In the words of James Srodes, writing in The Washington Times, “The plotline of this story is as fresh as today’s headlines about overreaching spy agencies, the private contractors who serve those agencies, and what happens to whistleblowers who try to reveal just who it is behind the curtain twiddling the dials.” And as Sarah Churchwell sums up in the New Statesman, “Faced with a secret state relying on plausible deniability and the subcontracting of its dirty work, Toby and Kit must search for a way to hold power accountable.”

Some critics have disliked this novel. I would speculate it is because they enjoyed too much the former skullduggery and successes of the British espionage services, combined with Le Carre also exploring the moral quandaries raised by certain dark operations. I suspect that what those critics wanted/expected here was more suspenseful action in typical espionage fashion. But the whole point here is the cover-up—and the step-by-step process by which it is exposed. And, in fact, there are still neat moments of suspense at the climax, when Bell does attempt to speak truth to power.

No, this novel belongs to a type that, as Mark Lawson explains in the Guardian, “no other writer has charted—pitilessly for politicians but thrillingly for readers—the public and secret histories of his times, from the second world war to the ‘war on terror.’” In other words, Le Carre is interested in the truth of war, especially when it is a “delicate truth,” because certain actions raise questions no one in power wishes to answer.

This issue is also what Olen Steinhauer raises in the Times Book Review, that by the end of this novel “either you share [Le Carre’s] anger at the injustices between its covers, or you don’t.” And if you don’t, “you’re one of Smiley’s” people, one who accepts the sacrifice of innocents in hot or cold wars. Whereas, this post cold-war era offers another perspective. And Le Carre has switched his concern here to considering the value of the innocents.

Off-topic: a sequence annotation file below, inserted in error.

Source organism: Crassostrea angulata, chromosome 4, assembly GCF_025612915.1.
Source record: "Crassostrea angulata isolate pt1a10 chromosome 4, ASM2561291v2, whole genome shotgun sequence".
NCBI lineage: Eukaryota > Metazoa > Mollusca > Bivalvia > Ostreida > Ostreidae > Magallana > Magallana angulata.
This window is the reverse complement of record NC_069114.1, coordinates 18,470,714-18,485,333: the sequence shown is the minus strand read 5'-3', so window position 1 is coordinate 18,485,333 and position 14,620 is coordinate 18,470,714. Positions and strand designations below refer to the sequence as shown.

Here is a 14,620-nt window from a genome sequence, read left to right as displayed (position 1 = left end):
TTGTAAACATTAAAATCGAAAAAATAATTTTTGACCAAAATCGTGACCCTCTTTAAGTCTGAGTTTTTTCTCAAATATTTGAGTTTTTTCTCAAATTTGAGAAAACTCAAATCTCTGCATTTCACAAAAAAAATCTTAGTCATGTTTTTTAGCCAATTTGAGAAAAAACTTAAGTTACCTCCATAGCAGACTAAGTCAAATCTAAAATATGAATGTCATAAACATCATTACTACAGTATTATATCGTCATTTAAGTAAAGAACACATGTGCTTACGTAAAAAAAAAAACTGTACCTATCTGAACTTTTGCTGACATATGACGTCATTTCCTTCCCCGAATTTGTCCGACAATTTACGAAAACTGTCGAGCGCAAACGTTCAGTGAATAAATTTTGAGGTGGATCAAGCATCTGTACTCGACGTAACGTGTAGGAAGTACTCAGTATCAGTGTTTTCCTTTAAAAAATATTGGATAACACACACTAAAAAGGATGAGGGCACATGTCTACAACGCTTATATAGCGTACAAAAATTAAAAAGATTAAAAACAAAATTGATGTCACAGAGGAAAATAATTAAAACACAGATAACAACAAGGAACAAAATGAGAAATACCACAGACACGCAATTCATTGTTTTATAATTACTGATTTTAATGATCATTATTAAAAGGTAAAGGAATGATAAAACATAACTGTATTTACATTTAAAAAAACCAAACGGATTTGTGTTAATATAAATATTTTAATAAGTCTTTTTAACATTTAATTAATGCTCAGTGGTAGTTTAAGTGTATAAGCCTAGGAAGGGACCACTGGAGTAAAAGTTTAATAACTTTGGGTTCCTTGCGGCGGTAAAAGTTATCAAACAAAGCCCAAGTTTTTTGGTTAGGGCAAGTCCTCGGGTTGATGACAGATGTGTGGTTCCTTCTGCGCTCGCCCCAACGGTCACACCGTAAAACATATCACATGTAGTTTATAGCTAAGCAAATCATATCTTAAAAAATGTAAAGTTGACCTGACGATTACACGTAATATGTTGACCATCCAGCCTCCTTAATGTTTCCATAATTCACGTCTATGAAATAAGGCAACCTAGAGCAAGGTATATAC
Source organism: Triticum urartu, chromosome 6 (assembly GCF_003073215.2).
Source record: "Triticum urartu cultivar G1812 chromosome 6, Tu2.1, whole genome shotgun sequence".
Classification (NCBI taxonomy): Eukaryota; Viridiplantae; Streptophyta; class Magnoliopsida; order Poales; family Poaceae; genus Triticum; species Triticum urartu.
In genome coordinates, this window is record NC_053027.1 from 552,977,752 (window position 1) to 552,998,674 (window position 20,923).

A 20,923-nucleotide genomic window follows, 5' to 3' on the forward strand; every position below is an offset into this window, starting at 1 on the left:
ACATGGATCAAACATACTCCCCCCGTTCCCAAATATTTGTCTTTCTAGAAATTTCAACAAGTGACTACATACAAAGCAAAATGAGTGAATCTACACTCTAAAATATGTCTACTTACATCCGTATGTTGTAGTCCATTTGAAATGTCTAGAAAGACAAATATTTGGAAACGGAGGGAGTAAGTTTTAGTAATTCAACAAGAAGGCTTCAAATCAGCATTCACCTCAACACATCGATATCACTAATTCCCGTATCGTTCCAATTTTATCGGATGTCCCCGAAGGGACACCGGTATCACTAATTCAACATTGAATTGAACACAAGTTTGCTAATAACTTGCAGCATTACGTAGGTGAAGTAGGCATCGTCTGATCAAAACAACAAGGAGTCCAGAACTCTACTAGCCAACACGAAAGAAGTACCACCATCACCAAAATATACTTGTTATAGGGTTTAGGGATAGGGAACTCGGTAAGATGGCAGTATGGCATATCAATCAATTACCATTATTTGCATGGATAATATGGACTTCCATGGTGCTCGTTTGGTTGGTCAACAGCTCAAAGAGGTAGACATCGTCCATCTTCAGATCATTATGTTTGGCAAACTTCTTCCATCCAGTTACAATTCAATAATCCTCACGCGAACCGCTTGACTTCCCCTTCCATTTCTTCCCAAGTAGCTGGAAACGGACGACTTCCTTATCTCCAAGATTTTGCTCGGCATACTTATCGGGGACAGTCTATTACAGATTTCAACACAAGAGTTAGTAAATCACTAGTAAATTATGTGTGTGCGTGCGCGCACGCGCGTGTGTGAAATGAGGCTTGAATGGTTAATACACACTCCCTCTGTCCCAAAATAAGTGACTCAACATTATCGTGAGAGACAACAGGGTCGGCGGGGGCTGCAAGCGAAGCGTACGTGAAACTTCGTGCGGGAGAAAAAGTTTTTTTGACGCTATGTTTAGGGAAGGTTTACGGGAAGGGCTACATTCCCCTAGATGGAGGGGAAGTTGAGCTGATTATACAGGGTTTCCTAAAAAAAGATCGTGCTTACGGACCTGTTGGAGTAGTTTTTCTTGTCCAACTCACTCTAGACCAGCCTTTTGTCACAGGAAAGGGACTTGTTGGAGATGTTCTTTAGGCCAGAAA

Le Carre has published this work at the age of 81. One wonders how many such works he has left in him. I would hope the answer is many. He has written that he does not want to end his career as did Graham Greene, writing short, less consequential work. In this novel, the author shows he still has control of both story and structure. What he does not retain, however, is a sense of the moral quandary that lied behind certain espionage successes of a generation ago. That era is long gone, and Le Carre himself has changed with it. He has become more opinionated, and has recognized that the secret world he once belonged to has become more commercial, more selfish, and more corrupt.

Perhaps a long career of writing about the shadows in the world of espionage, as well as long years thinking about how the world, how humanity, operates, has started Le Carre thinking more deeply about the exercise of power, the foibles of human nature, and the accountability that is so often absent. And at the end of his career he is recognizing that the thinking of his former world of shadows no longer applies. That humans are no longer living up to that world of idealism that we have long purported to believe in. And he now wishes to stress, at the end of his own life, how we humans actually operate today, how we have turned inward, toward valuing and defending means rather than ends. (July, 2017)